Guest blogging has many advantages, both for the host blog, and for the guest writer. The readers of the blog get to hear a new voice, and it provides excellent exposure for the guest blogger, with a link back to their own website. For the host blog, it provides a bit of relief from the constant pressure to create more content. It’s a win-win, all around. Here are some rules of best practice, which I think have made for my best experiences as a guest blogger, and as a host.
Expect to be edited.
The first time I submitted a guest post, I was quite shocked to see how much it had changed from submission to posting. There must have been at least a 20% edit. It wasn’t error correction – it was re-writing for length, and for style, and so on. Looking back now, I realize that not only did it make the post better, but that it’s completely logical that the blog owner should edit my writing, as that’s the best way to ensure that it meets the needs of their audience. They know them better than anyone else. Don’t take this personally – it’s about the needs of the reader, not you or your writing.
Be sure to submit on-time.
The best way to impress, and to be asked back, is to be reliable. Not only in the more subtle manner of providing great content, but also to be reliable in the most elementary way possible: to be on time. If you can give them a few extra days of lead time, so much the better, as that gives a nice margin for error.
Include good images.
As the writer, it’s also your job to source out great images to match your writing. Images for a blog post must have several qualities: they must help to tell the story, they must orient the user to the focus of the topic, and so on. (See a future post.) Be sure that these images are provided easily to the host, as it saves them the time to create and/or seek out images themselves. It goes without saying that the image must be correctly licensed, and not “borrowed” from another website. If you can take the photo yourself, or provide some original digital artwork, so much the better, and also, so much the cheaper. When sending or posting the image, be sure to send an eMail to the blog host with a link to the source of the image: if you bought it, show that link to the stock photo website, and so on.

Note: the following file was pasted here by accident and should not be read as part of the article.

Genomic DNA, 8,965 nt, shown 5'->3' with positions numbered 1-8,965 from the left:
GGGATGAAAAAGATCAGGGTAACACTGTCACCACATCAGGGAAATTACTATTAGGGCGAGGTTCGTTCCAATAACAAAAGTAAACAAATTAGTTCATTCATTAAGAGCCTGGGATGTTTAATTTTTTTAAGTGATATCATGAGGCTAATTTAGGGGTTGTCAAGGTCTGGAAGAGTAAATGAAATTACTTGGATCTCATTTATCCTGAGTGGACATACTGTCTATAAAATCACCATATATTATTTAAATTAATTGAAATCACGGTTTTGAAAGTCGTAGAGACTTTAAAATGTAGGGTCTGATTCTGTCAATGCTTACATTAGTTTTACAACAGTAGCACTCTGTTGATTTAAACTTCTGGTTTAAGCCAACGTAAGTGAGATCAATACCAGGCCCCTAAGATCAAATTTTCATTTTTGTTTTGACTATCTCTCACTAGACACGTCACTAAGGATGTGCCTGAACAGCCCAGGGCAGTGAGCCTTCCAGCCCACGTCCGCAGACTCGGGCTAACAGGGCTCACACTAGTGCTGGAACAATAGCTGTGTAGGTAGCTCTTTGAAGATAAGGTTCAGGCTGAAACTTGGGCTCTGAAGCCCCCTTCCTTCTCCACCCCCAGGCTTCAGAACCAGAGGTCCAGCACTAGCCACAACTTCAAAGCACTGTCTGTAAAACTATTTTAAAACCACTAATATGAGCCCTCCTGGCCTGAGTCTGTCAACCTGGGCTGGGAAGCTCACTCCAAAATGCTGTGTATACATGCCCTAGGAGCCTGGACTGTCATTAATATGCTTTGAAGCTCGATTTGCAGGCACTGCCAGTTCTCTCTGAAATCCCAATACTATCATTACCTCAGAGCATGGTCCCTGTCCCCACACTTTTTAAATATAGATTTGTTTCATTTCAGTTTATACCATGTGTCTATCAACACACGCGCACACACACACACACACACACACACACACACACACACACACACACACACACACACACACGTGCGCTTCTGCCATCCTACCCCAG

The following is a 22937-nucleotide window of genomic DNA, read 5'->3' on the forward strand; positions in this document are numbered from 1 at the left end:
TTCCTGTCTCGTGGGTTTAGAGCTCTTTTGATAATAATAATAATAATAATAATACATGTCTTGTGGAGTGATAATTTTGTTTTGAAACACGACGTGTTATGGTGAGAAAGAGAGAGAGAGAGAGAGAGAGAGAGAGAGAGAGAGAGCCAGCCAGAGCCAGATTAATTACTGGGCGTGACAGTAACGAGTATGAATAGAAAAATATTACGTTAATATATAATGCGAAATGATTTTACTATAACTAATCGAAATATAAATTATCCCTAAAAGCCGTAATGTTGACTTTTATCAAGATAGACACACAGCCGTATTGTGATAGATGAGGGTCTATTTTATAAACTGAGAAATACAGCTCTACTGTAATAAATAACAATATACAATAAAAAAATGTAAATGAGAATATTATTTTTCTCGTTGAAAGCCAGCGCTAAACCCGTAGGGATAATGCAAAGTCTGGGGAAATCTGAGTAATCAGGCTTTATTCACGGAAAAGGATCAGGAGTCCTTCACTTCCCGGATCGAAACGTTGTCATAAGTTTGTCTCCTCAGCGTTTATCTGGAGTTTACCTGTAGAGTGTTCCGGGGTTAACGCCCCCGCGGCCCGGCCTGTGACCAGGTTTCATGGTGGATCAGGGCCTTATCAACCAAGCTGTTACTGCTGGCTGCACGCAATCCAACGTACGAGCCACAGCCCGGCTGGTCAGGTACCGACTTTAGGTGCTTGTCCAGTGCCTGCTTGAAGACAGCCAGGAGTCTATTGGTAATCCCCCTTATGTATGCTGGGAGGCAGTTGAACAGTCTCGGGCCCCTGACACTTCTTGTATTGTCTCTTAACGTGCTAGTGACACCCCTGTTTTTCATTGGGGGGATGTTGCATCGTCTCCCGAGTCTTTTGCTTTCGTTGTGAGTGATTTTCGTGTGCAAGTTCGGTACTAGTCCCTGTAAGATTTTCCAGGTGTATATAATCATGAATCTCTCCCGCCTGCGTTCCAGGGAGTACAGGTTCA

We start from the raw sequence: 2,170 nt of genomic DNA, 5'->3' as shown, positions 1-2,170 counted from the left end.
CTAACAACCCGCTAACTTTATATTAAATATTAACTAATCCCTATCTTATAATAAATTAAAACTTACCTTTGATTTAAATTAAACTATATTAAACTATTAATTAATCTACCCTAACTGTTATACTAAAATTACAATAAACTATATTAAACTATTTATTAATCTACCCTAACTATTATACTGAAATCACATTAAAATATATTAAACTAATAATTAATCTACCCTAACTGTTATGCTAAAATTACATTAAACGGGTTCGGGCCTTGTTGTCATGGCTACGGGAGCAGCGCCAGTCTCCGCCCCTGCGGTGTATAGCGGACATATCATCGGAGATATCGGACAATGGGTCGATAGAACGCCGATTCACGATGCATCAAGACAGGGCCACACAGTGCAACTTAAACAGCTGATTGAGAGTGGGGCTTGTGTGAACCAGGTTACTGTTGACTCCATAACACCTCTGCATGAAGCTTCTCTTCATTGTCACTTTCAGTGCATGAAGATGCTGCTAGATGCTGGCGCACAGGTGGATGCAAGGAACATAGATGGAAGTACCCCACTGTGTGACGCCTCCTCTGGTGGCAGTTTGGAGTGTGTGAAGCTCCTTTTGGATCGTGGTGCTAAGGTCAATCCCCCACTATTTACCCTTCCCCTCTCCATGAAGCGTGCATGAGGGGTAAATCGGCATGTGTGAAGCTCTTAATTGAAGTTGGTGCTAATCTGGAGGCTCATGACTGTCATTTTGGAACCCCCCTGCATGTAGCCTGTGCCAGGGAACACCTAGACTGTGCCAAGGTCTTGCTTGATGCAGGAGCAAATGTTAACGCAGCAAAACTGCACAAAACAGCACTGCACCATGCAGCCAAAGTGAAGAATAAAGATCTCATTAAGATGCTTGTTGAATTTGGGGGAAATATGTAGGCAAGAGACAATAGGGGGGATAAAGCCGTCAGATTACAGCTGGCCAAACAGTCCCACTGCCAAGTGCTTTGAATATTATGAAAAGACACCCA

Don’t be directly self-promoting.
While most guest blogging has a promotional aspect, don’t expect more than a byline with a link back to your own website or blog. There’s a fine line between explaining your experience with the topic, and tooting your own horn just a little too much. It’s all in the phrasing. One possible way to “brag” about your experiences is to use humour – if it’s a funny punchline, it’s OK to make your expertise clear. But things like going on and on about your other projects, your upcoming live event, and (I was shocked at this one!) including affiliate links back to products on which you make a commission (!!!) are waaaay over the line. It’s your job to make the host blog look good. Someone else will do the same for you later.
Meet the requested specification – or, ask for the specs.
Specs really should include at minimum things like a description of their audience, the word count they would like, and their associated or desired keywords for the post. It’s very important to get a “vibe” for things like the language and finer points of the blog and its readers. (Formal or informal? Is the audience business or consumers? Are all the readers experts, or are they looking for high-level, general information? Are they over 70 or under 17?) If they don’t volunteer this information, it’s best to ask for it. You’ll also want to ask what the submission process is: are you allowed (or able) to click “publish”? Or, do you simply “submit for review”? Some host blogs will tell you all sorts of lovely details about what they want: they might even send you an orientation document that explains their target market, their reader stats, their ad and display rates, and the plugins they want you to be prepared to use. As a host, the more info you provide for writers, the better.
Brag about being a guest blogger.
The host blog will love it if you tell all your Twitter followers to read your post, mention it on Facebook, put a link back on your own blog, tell friends to read it…
Say Thank You.
The absolute best experience I had as a host was when a guest blogger wrote me a personal Thank You note. With a pen. On paper. And mailed it. Seriously. They told me how much they appreciated the opportunity to write for my valued readers, and best of all, invited me to cross-post on their blog. Talk about awesome. Clearly, this person was raised better than I was. (Which reminds me, I should send Social Media Camp a Starbucks gift card…)